Archive for the Category: Irish

Fá dtaobh de

The Irish expression fá dtaobh de means about, as in tá mé ag cainnt fá dtaobh de (I am talking about it). It is most commonly used in Donegal in the northwest of Ireland, where it’s pronounced something like /fa’duːdə/. In other parts of Ireland it would be pronounced something like /fa.d̪ˠiːv.dʲe/, though other words […]

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According to the 2011 Irish census, the number of people who use Irish in Ireland as their everyday language outside school is 82,600. Many more speak it, but only in school, or rarely, This compares with 119,526 people who speak Polish at home and 56,430 who speak French. The census also found that just 35% […]

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Paid a gwgu!

I learnt the Welsh expression Paid a gwgu! [paɪd a ˈgʊgɨ] from friends in Aberystwyth yesterday. It means ‘Don’t frown/glower/scowl!’. I like the sound of gwgu, which doesn’t seem like a frowny word to me – it’s more like a baby’s babbling. Related words include gwg (frown) and gwgus (frowning). Words for frown in Irish, […]

Also posted in Idioms, Language, Welsh, Words and phrases 2 Comments

Purses and sporrans

The word purse has an interesting history, I discovered today. It comes from the Old English word purs, from the Late Latin word bursa, which had a number of meanings of the centuries, including skin or leather; (money) bag; scrotum; exchange; and scholarship, allowance, and comes from the Greek word βύρσα (hide, leather). bursa is […]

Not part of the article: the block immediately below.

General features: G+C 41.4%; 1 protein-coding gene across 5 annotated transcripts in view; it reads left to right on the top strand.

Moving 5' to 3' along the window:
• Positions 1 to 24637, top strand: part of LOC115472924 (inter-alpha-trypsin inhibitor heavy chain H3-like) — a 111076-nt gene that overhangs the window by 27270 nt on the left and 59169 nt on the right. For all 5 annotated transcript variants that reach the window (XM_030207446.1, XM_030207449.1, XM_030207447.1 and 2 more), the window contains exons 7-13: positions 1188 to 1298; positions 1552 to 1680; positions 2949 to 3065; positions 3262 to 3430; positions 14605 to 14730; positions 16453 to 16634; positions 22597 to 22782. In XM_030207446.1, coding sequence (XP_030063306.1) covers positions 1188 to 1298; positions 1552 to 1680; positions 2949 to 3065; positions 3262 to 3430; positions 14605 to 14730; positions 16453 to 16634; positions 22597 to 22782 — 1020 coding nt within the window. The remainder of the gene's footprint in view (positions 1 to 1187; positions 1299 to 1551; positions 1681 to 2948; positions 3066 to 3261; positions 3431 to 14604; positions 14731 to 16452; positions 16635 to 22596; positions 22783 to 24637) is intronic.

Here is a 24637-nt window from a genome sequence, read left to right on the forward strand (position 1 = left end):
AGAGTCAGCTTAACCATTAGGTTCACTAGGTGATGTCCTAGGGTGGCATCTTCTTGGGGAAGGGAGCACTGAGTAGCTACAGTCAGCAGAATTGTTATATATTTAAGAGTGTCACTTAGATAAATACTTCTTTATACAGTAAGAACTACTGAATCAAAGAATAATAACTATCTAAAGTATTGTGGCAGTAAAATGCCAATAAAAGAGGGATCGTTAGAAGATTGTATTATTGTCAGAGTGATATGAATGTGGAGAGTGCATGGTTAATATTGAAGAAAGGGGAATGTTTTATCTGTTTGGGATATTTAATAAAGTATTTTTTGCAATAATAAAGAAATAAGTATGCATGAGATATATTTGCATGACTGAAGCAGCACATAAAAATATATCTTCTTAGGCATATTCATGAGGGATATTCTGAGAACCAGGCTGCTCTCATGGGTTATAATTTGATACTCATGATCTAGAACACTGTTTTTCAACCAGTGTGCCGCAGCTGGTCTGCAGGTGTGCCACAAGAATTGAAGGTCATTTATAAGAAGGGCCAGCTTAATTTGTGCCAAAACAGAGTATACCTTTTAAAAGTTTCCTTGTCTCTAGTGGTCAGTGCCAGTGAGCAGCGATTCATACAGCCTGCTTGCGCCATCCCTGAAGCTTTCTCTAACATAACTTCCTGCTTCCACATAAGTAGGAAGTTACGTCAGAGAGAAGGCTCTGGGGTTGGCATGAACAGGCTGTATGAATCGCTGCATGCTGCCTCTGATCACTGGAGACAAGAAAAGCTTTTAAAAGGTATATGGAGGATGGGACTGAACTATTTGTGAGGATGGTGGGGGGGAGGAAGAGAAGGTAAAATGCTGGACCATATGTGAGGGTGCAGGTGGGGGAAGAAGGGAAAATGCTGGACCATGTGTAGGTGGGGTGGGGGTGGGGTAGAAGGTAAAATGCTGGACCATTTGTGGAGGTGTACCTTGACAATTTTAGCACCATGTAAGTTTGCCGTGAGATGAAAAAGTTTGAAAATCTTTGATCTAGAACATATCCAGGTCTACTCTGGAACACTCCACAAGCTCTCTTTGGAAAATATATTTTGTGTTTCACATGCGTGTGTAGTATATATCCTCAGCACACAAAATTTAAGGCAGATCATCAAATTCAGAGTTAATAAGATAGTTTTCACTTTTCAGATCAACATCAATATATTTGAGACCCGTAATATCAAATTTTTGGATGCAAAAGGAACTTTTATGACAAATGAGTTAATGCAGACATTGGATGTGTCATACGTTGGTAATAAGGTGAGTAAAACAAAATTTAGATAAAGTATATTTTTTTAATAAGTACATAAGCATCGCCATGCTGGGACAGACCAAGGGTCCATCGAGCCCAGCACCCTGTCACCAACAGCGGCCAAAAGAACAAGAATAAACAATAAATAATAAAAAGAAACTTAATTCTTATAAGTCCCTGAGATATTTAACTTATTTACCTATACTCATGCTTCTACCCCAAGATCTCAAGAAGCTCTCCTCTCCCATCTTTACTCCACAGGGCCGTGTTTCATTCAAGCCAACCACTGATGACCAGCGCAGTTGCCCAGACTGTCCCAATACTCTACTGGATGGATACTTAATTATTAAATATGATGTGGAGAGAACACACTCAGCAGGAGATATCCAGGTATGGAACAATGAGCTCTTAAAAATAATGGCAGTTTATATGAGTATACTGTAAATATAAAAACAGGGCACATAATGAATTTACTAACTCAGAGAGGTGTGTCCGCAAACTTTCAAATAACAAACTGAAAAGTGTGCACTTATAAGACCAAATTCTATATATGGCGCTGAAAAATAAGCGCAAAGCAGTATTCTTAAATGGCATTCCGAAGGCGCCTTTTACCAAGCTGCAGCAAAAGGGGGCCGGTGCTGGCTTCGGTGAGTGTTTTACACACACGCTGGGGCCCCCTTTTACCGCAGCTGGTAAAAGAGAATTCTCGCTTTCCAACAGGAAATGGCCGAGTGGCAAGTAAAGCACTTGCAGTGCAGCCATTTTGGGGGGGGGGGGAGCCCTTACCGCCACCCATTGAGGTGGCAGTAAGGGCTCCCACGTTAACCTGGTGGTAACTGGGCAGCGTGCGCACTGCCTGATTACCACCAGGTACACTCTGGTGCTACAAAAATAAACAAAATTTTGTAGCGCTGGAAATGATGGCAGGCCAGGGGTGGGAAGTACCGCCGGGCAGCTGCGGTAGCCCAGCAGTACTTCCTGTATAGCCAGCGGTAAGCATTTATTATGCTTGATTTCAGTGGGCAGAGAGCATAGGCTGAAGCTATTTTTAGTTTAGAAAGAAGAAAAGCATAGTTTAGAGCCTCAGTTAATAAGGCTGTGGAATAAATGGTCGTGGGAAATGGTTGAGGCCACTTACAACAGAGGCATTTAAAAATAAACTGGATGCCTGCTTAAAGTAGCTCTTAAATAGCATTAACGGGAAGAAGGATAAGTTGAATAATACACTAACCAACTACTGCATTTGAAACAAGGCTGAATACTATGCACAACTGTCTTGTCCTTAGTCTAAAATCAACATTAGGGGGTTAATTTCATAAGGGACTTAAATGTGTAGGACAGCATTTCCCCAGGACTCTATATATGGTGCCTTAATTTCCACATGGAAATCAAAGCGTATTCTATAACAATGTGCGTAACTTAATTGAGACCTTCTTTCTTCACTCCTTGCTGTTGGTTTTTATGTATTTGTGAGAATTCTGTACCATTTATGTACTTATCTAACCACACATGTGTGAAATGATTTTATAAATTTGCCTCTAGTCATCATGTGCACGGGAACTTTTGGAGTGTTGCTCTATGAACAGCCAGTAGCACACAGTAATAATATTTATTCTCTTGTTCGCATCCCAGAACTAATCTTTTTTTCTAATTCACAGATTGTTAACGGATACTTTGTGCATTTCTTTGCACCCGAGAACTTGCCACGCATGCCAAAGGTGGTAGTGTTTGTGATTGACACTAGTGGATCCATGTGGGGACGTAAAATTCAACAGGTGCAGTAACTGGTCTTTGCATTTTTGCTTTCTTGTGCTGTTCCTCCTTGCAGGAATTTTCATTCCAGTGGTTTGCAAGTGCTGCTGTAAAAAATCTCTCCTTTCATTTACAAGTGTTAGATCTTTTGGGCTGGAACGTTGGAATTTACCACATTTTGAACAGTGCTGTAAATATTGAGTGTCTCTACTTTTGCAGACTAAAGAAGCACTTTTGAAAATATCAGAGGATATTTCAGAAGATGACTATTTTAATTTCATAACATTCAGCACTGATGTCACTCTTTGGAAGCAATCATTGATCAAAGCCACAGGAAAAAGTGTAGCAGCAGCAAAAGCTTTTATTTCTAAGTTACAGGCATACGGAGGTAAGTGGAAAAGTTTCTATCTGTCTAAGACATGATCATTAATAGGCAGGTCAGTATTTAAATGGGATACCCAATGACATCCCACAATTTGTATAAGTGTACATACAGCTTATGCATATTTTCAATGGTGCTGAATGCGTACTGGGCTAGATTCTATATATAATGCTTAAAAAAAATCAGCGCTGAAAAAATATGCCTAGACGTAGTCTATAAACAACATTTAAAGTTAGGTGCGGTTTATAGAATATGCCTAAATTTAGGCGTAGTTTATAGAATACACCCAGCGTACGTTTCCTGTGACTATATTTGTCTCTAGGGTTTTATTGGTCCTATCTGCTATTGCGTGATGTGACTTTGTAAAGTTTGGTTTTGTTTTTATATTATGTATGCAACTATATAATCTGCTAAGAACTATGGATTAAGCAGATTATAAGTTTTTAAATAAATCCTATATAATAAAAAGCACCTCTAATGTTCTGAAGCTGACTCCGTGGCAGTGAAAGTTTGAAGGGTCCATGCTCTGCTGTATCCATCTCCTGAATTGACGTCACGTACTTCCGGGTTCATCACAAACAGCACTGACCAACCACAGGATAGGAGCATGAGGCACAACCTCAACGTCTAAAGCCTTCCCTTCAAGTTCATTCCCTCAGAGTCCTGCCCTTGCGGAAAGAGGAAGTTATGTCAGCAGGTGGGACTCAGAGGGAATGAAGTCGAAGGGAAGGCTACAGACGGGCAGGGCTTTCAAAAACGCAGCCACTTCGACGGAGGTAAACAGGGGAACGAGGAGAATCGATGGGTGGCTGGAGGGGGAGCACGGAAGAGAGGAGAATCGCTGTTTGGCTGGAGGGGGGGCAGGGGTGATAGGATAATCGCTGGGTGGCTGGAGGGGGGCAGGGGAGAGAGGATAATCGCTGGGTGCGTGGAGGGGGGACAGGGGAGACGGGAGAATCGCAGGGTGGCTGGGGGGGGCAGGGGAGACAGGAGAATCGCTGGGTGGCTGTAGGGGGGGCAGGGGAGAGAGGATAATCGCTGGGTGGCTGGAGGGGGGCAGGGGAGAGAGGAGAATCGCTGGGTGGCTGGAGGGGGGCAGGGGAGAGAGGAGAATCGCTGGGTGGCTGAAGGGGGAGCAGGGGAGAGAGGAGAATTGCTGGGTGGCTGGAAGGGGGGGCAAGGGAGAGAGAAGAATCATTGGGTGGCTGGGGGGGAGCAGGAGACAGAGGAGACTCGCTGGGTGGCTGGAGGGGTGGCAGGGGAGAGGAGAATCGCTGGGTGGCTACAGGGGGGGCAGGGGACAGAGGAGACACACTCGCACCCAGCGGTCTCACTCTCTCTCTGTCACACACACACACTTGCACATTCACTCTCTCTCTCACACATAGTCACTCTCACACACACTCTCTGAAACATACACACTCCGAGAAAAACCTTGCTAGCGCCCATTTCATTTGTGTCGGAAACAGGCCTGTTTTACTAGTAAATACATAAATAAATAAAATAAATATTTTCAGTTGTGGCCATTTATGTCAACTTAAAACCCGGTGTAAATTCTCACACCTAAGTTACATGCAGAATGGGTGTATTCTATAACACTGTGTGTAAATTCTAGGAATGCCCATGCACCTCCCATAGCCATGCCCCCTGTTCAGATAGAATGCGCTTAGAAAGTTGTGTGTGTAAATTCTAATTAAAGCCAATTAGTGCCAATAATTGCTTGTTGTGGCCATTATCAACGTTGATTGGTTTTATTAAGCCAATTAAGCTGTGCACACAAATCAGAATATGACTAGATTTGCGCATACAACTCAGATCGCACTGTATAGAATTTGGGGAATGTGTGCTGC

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In the Celtic languages when you want to say that you have/own/possess something, you say that the thing is at/by/with you, often with the prepositions merging with the pronouns. For example, this is how to say ‘I have a book’ in those languages: – Irish: Tá leabhar agam [lit. "is book at-me] – Scottish Gaelic: […]

Also posted in Breton, Cornish, Language, Manx, Russian, Scottish Gaelic 25 Comments

Lyrics Translate

The other day I came across a useful site called Lyrics Translate, where you can find, submit and request translations of songs. It currently contains translations between a wide range of languages, including English, German, Russian, Turkish, Spanish, Polish and so on, and the site itself can be viewed in a variety of languages. There […]

Also posted in Breton, English, French, Language, Manx, Music, Polish, Portuguese, Russian, Spanish, Translation, Turkish, Welsh 2 Comments

Eilean Mhanainn / Ellan Vannin

I just listened to the first in a series of programmes on Radio nan Gàidheal on the Isle of Man (Eilean Mhanainn in Scottish Gaelic, and Ellan Vannin in Manx), which focuses on the Manx language. I found it very interesting, and was pleased to find that I could understand almost all the Scottish Gaelic, […]

Also posted in Language, Manx, Scottish Gaelic 5 Comments

Summer chicks and glowing coals

Last night we were talking about the Pili Palas on Anglesey, a butterfly centre, which also has birds, snakes and other exotic creatures. The name is a pun combining pili-pala (butterfly) and palas (palace) – it took me ages to realise this. We were trying to think of the words for butterfly in various other […]

Also posted in English, Etymology, French, German, Italian, Language, Latin, Manx, Scottish Gaelic, Spanish, Welsh, Words and phrases 6 Comments

Cnaipí & cripio

A story I heard when I was in Ireland featured two characters playing na cnaipí (tiddlywinks) /nə kripiː/ in a graveyard at night. A man who overheard them sharing out the tiddlywinks, saying over and over “one for me and one for you”, and thought they were the devil and god sharing out souls. When […]

Also posted in Etymology, Language, Old Norse, Proto-Indo-European, Welsh, Words and phrases 1 Comment

Oideas Gael

I’ve been having a wonderful time this week at Oideas Gael in Gleann Cholm Cille in Donegal in the north west of Ireland. I can understand most of the Irish I hear here, and my own spoken Irish is definitely improving, as is my ability to sing in Irish (I’ve been doing the sean-nóis class […]

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